www.esa.int...

Thanks for that link.
Spacecraft have really evolved in the last 40 years.


[edit on 14-1-2005 by DontTreadOnMe]



posted on Jan, 14 2005 @ 09:36 PM
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Donttreadonme,
Seems wikipedia has got it covered nicely,I can't compete.LOL
Cassini's fuel: Plutonium power source and controversy

Because of Saturn's distance from the Sun, solar arrays were not feasible power sources for the spacecraft. To generate enough power, such arrays would have been too large and heavy. Thus, the Cassini orbiter gets its power from three radioisotope thermoelectric generators or RTGs, which use heat from the natural decay of plutonium (in the form of plutonium dioxide) to generate direct current electricity. These RTGs are of the same design as those which flew on the Galileo and Ulysses spacecraft and are designed to have a long operational lifetime. At the end of the 11-year Cassini mission, they will still be capable of producing at least 628 watts of power.

Cassini's use of plutonium — 32.8 kg, at the time the most ever launched into space — attracted significant protest from environmental groups, physicists, and some former NASA staff. NASA made several statements about the safety of the mission, all of which intended to mean the mission was acceptably safe: the chances of radioactive release during the first 3 1/2 minutes after launch were 1 in 1,400; the chances of a release later in the rocket's climb into orbit were 1 in 476; the chances of the craft falling to earth later into the mission were less than 1 in a million; a worst-case scenario would mean 120 humans could die from Cassini-caused cancer over 50 years. These figures were derided as wild guesses by commentators that included the theoretical physicist Professor Michio Kaku, who suggested 200,000 would die if the plutonium canisters survived reentry and crashed in a heavily populated area.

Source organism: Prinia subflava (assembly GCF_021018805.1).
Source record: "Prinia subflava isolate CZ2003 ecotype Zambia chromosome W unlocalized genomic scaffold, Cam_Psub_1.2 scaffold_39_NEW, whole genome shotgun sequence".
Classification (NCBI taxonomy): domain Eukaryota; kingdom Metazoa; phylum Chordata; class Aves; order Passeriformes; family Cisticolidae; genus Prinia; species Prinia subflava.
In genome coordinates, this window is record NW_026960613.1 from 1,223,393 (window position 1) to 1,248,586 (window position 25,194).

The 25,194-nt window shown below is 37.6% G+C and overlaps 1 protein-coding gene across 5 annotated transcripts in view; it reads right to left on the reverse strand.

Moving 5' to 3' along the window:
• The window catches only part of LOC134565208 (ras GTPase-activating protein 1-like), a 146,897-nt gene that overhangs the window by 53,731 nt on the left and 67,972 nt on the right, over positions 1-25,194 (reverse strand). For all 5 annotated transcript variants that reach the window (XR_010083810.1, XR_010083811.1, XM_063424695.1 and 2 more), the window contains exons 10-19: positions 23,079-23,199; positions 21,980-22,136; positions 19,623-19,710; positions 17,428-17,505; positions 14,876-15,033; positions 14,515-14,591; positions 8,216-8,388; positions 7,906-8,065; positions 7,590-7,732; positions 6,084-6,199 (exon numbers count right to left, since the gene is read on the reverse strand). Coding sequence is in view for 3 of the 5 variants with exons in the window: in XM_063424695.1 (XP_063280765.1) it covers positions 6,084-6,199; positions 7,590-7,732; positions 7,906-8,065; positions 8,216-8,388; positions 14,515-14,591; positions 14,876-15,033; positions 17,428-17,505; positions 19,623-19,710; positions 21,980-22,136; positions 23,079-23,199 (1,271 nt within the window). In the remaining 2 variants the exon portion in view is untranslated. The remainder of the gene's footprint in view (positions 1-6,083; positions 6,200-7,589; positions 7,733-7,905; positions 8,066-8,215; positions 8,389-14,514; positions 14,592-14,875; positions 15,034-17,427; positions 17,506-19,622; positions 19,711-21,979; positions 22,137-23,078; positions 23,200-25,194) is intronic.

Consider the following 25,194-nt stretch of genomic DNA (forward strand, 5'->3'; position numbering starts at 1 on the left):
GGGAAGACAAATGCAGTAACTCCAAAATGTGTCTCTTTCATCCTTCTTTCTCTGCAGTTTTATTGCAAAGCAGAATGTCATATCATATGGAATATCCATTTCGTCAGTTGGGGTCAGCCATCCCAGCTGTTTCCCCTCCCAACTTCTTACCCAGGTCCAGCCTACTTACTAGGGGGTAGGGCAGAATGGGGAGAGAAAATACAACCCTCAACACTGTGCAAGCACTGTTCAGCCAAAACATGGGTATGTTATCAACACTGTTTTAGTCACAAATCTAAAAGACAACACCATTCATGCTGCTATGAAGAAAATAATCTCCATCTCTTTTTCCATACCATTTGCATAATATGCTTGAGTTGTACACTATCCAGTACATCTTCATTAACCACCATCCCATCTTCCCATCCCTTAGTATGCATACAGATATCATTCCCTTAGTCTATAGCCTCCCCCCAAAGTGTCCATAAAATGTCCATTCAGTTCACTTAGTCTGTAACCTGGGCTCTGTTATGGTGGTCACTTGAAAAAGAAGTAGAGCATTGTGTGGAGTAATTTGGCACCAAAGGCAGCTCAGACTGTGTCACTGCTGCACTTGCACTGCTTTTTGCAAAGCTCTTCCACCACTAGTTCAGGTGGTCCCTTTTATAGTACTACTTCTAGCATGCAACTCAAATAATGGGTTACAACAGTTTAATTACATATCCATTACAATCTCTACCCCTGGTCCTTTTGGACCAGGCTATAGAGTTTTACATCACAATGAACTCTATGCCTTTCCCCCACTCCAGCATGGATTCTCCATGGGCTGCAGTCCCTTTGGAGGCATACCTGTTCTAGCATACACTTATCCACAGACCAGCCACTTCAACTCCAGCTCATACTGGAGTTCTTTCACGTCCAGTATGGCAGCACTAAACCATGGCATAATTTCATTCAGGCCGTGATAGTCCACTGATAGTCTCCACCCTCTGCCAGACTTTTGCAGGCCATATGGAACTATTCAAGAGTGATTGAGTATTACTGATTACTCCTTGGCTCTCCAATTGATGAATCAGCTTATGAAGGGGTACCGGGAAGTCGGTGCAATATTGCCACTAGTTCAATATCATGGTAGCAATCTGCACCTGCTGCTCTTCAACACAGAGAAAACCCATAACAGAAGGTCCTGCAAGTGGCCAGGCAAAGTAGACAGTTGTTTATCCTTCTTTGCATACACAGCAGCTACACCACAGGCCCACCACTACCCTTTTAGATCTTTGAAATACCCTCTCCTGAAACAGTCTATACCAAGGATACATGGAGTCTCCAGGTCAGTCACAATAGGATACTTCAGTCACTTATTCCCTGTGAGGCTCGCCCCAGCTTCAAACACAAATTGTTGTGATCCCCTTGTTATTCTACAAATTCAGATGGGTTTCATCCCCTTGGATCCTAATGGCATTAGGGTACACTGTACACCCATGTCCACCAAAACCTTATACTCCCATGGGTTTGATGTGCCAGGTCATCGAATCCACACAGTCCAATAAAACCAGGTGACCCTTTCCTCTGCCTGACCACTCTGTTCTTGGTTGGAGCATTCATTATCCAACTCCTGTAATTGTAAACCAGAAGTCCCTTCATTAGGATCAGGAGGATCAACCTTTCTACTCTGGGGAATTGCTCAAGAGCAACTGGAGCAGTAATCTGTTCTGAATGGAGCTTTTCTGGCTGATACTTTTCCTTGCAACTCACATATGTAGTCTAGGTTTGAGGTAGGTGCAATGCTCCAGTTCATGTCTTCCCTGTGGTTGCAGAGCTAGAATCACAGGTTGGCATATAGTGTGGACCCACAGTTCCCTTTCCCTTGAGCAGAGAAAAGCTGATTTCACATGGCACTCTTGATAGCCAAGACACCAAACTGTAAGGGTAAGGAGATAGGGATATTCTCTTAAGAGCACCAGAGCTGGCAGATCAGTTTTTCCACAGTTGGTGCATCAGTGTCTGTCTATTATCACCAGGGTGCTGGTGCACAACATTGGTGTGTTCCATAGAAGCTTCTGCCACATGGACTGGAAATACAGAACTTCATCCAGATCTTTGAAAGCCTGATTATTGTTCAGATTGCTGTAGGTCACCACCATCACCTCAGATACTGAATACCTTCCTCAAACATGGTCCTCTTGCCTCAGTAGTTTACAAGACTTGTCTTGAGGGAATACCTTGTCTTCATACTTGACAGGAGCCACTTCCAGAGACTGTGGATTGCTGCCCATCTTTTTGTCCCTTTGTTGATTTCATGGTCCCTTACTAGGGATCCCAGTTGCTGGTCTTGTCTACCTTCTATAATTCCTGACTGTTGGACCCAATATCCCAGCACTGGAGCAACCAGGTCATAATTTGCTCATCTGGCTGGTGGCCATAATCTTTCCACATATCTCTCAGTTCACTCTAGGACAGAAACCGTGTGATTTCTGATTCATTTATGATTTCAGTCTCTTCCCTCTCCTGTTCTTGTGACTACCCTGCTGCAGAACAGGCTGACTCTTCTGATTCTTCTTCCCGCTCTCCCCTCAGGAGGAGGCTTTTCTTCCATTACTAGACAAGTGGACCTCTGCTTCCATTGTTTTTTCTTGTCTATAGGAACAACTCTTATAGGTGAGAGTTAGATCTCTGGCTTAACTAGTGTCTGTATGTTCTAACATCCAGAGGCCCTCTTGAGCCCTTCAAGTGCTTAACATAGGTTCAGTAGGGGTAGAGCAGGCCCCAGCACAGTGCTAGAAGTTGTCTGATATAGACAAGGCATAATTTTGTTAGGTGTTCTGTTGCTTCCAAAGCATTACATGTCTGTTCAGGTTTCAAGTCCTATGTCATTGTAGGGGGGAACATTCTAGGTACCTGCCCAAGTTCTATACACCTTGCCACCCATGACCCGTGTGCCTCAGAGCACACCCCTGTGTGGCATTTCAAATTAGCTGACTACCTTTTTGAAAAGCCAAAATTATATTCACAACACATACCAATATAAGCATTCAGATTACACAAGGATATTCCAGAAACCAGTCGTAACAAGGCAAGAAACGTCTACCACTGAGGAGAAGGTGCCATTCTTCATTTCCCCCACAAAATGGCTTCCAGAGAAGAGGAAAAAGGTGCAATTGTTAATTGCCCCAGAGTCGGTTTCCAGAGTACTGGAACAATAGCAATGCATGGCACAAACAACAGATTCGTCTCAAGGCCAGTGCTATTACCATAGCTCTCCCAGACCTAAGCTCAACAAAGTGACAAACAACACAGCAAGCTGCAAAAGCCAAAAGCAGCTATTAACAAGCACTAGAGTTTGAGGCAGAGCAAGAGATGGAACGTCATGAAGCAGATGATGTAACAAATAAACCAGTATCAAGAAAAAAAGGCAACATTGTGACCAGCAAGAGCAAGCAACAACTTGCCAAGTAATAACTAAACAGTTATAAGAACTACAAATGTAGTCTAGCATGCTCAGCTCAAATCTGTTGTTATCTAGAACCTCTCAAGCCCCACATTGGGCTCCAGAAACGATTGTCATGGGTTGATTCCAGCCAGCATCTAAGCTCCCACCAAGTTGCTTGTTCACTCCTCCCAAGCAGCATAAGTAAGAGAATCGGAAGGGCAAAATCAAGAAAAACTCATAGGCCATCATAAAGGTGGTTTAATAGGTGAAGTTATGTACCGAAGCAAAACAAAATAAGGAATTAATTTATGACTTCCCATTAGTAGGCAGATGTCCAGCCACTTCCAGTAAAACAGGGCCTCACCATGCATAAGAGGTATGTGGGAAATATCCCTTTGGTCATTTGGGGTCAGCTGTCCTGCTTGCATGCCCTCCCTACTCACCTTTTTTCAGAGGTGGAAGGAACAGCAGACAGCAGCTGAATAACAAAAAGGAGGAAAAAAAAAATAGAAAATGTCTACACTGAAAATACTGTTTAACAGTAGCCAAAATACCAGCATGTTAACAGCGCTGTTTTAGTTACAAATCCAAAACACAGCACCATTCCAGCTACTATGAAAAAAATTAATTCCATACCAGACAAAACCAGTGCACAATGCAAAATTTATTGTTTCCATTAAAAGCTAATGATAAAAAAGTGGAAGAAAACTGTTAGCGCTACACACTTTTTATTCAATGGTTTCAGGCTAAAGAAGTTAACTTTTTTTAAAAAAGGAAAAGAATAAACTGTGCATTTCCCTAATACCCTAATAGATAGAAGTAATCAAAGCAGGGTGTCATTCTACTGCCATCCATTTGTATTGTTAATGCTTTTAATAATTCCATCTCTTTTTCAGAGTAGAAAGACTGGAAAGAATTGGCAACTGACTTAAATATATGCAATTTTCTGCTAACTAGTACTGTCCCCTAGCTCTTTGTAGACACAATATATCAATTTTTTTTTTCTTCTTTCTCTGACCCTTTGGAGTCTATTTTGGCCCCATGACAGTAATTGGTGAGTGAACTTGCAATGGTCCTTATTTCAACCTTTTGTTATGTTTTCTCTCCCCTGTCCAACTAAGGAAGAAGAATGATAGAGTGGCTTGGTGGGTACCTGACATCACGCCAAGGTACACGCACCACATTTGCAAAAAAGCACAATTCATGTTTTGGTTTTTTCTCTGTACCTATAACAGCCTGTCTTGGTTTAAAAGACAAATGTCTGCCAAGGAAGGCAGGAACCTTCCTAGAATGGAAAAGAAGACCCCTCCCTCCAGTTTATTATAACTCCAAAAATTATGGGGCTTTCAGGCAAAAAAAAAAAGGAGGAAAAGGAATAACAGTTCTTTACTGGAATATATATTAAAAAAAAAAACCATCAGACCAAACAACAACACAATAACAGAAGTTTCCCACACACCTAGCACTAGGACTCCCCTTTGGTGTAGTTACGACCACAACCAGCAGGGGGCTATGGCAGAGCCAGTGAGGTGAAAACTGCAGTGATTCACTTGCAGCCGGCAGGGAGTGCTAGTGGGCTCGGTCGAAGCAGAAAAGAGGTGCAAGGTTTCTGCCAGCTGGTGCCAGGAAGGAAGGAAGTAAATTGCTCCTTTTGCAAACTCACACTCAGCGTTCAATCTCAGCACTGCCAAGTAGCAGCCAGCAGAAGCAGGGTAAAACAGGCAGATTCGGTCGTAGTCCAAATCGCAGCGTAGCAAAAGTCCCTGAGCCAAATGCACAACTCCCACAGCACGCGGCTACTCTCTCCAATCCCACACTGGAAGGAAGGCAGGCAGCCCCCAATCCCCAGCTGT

To gain momentum for the voyage to Saturn, Cassini's trajectory included several gravitational slingshot maneuvers: two passes of Venus, one past the Earth, then one past Jupiter. The Earth fly-by, which occurred successfully on August 18, 1999, was the final point at which Cassini posed any danger to humans. Had it suffered a malfunction that caused it to impact, it was estimated by NASA's Cassini final environmental impact study [13] (saturn.jpl.nasa.gov...) that a significant fraction of the plutonium contents of the RTGs would have been dispersed into Earth's atmosphere. A small number of activists continued to protest after the maneuver. Counter-demonstrators from the National Space Society carried signs reading CASSINI IS GO.

en.wikipedia.org...

It will take 67 minutes at light speed for Cassini's signals to cross the 1.4 billion kilometers (870 million miles) to Earth

from this excellent blog full of details:

planetary.org...



[edit on 14-1-2005 by Vajrayana]



posted on Jan, 15 2005 @ 03:42 AM
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Originally posted by _BLiND_
Would it not be funny if all it was, was a landscape that made made intirely out of icecubes?! I know...kinda dumb, am I wrong or is that the moon with the supposed ocean underneith the ice?



Its not Io, Io is a volcanic madhouse, most geologically active body in the sol systems it is I think...

The moon you are talking about is Europa, from the movie "2010"..Now sending a probe there and getting pics from the subterrenean ocean would be phenominal..

As for the fuel the that Cassini used, its a surprise to me that it was plutonium decay-based..never really knew that..:"enlightenment":

Also I thought most of the journey was based on gravity assisted slingshot manuevres, looping around various planets before getting to Saturn..thats why seven years..A straight shortest distance path would IMHO be much faster..the fuel must be used only for powering transmitters/receivers and on-board circuitry..also for the very intricate positioning thrusters..Did Cassini have any??